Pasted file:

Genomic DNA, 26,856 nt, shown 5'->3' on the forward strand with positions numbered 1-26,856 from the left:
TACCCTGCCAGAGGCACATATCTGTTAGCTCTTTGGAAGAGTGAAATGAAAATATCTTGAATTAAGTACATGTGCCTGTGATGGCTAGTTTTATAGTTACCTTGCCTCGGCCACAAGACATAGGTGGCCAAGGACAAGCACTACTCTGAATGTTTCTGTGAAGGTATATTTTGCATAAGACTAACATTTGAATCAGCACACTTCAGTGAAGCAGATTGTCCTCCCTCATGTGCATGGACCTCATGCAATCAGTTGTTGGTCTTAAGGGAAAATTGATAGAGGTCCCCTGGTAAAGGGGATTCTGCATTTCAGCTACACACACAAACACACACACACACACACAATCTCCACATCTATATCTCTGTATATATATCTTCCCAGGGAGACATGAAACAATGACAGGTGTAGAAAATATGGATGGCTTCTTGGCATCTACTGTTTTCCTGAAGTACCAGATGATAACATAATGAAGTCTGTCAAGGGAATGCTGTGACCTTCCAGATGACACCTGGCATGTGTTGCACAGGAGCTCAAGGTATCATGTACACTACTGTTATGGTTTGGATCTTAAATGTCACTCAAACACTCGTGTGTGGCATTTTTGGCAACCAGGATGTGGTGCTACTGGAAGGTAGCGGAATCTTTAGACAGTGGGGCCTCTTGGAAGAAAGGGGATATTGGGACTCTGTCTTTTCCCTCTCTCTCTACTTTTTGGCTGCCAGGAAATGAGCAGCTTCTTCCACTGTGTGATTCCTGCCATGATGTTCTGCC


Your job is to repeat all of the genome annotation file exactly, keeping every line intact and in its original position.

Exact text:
Genomic DNA, 26,856 nt, shown 5'->3' on the forward strand with positions numbered 1-26,856 from the left:
TACCCTGCCAGAGGCACATATCTGTTAGCTCTTTGGAAGAGTGAAATGAAAATATCTTGAATTAAGTACATGTGCCTGTGATGGCTAGTTTTATAGTTACCTTGCCTCGGCCACAAGACATAGGTGGCCAAGGACAAGCACTACTCTGAATGTTTCTGTGAAGGTATATTTTGCATAAGACTAACATTTGAATCAGCACACTTCAGTGAAGCAGATTGTCCTCCCTCATGTGCATGGACCTCATGCAATCAGTTGTTGGTCTTAAGGGAAAATTGATAGAGGTCCCCTGGTAAAGGGGATTCTGCATTTCAGCTACACACACAAACACACACACACACACACAATCTCCACATCTATATCTCTGTATATATATCTTCCCAGGGAGACATGAAACAATGACAGGTGTAGAAAATATGGATGGCTTCTTGGCATCTACTGTTTTCCTGAAGTACCAGATGATAACATAATGAAGTCTGTCAAGGGAATGCTGTGACCTTCCAGATGACACCTGGCATGTGTTGCACAGGAGCTCAAGGTATCATGTACACTACTGTTATGGTTTGGATCTTAAATGTCACTCAAACACTCGTGTGTGGCATTTTTGGCAACCAGGATGTGGTGCTACTGGAAGGTAGCGGAATCTTTAGACAGTGGGGCCTCTTGGAAGAAAGGGGATATTGGGACTCTGTCTTTTCCCTCTCTCTCTACTTTTTGGCTGCCAGGAAATGAGCAGCTTCTTCCACTGTGTGATTCCTGCCATGATGTTCTGCC